Nutrient Deficiencies in Plants

Something is wrong with your plants. Yellow leaves. Vegetables that won’t ripen, bushes that no longer flower. The sunshine is nominal, and you water everything just right. And yet here you are, eyeing your harvest and asking yourself, What gives? Your plants are trying to tell you with their stunted stalks and lusterless leaves: What gives is a nutrient deficiency. Understanding nutrient deficiencies in plants may mean the difference between your hard work turning into a bumper crop or a withered field.

What is a nutrient deficiency?

Simply put, a nutrient deficiency occurs when a plant is not absorbing enough of an essential nutrient. Usually this occurs because the soil does not have sufficient minerals, but other factors can influence a plant’s ability to absorb nutrients. For instance, cold soil can inhibit the absorption of phosphorous.

Chances are your plants are starved for essential elements. Nutrient deficiencies in plants is the number one reason why harvest yields decline after a few years. As plants mature, they absorb potassium, phosphorous, nitrogen, calcium, and other elements from the soil. Successive crops are forced to grow in less nutrient-rich soil. If the gardener does not replace these essential nutrients with fertilizer, deficiencies are inevitable.

Which nutrients do my plants need?

No matter what you are growing, certain nutrients are universally essential to plant growth. Over a dozen elements have been identified as essential – if the plants don’t have them, you soon won’t have plants.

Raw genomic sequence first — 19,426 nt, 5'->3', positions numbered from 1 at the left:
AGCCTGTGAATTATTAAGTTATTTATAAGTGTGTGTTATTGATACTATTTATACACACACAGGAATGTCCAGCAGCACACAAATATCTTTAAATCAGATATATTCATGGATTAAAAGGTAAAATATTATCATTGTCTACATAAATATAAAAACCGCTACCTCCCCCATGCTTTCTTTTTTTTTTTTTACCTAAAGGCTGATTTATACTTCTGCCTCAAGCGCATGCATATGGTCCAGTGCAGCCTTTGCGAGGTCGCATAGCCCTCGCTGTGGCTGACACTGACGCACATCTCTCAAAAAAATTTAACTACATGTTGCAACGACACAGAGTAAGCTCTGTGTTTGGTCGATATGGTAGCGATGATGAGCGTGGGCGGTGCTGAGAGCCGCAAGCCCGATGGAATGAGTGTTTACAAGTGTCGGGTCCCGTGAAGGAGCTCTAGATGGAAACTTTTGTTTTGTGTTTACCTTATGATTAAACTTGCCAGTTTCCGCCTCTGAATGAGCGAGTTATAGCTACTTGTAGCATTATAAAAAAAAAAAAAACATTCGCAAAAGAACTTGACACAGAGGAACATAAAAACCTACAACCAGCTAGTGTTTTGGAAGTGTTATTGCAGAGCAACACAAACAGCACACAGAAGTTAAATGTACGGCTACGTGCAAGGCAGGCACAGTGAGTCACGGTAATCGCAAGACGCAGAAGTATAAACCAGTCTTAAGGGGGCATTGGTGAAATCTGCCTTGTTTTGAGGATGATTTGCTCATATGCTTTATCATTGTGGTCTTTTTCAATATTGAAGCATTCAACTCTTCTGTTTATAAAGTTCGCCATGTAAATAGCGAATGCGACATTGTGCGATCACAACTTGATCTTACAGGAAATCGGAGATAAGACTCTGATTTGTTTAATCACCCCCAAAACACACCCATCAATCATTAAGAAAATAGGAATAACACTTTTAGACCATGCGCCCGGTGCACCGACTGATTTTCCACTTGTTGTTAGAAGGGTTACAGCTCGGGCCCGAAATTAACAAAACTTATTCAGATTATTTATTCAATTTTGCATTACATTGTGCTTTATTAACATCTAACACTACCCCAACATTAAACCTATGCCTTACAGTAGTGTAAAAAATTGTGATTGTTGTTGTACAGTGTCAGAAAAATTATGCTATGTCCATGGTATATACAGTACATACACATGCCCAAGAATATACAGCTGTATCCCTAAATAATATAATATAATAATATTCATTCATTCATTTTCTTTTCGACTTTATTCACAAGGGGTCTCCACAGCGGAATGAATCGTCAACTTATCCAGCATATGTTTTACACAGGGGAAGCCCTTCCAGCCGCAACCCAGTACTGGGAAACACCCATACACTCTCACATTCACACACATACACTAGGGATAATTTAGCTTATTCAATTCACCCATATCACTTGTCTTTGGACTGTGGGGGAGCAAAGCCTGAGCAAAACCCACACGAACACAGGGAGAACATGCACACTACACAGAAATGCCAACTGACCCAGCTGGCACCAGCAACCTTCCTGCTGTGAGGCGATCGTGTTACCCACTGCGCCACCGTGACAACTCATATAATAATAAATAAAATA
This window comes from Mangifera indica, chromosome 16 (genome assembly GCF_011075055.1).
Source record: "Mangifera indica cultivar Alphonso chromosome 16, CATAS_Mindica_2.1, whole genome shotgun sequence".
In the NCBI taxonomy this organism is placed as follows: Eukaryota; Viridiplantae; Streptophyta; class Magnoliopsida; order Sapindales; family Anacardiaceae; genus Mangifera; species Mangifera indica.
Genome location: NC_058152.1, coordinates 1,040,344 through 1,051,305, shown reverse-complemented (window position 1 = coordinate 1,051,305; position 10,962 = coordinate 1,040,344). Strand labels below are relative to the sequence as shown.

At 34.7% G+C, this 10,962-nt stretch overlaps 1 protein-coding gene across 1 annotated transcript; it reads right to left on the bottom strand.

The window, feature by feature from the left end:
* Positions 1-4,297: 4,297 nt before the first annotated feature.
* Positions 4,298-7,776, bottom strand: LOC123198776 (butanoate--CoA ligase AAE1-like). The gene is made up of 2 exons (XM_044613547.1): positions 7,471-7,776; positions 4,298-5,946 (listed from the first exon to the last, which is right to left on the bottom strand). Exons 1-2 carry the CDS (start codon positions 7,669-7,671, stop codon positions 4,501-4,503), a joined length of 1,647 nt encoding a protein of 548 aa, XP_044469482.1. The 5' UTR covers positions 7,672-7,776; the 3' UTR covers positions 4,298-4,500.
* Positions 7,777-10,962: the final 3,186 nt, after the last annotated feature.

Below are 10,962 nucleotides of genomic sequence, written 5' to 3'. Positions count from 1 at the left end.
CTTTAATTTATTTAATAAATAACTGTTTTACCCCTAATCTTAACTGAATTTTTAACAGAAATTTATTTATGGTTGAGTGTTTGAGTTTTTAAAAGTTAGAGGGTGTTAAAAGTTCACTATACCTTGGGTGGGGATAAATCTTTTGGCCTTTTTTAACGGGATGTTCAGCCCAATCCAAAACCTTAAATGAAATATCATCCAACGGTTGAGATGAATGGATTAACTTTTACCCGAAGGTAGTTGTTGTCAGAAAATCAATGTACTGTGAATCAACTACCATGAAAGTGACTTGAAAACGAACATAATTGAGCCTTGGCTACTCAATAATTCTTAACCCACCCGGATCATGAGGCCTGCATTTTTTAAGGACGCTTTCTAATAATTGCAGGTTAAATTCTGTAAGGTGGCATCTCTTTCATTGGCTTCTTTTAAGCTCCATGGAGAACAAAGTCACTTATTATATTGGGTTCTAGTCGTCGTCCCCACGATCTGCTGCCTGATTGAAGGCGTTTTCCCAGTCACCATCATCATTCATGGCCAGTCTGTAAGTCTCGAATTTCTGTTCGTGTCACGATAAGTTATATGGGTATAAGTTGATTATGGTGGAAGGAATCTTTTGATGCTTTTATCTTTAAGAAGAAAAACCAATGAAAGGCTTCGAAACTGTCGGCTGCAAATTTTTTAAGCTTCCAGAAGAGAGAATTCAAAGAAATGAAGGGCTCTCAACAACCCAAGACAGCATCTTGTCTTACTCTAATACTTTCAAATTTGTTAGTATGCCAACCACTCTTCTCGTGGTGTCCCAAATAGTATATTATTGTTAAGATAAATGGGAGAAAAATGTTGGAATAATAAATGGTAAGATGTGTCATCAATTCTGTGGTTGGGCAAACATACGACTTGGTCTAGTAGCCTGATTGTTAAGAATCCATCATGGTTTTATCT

The three nutrients that plants need in the greatest quantities are: nitrogen (N), phosphorous (P), and potassium (K). Common commercial fertilizer is built on this NPK trio. But other nutrients are as essential as well. Here are some of the lesser known nutrients as well as what plants use them for:

Calcium (Ca) – Essential for new cells and structure

Calcium is a nutrient that you need to watch from the start. Unlike most other nutrients, calcium becomes fixed once the plant uses it. Plants can draw nitrogen, potassium out of dying leaves to use elsewhere. But once calcium is in place, the plant cannot move it.

Magnesium (Mg) — Essential for chlorophyl production.

Plants use chlorophyl to use light energy to convert COand water into oxygen and glucose. Without magnesium, plants cannot create energy, and will soon die.

Cal Mag Deficiency

Magnesium and Calcium have similar chemical properties. They are most often found as carbonates, and have the same chemical charge. Therefore, these two nutrients compete to be absorbed by a plant. Too much of one of these elements may lead to a deficiency in the other. Similarly, soil low on one of these nutrients is likely low on the other.

Sulphur (S)— Seed builder, chlorophyl component, disease resister.

Sulphur interacts with nitrogen to help build proteins and plant oils. Having Sulphur in your soil also helps maintain a healthy ratio of microorganisms.

How to determine which nutrients are deficient in your soil

Whether it’s something common, (such as a nitrogen deficiency or potassium deficiency), or something harder to identify (such, as a magnesium deficiency or calcium deficiency), your plants will give you signals. General signs that appear with most deficiencies include yellowing leaves and stunted new growth. But each nutrient deficiency has a few unique indicators. 

Nitrogen: Plants deficient in nitrogen will show symptoms early in their growth cycle. Watch for yellowing or pale leaves, and stunted growth, especially in the stem or new leaves.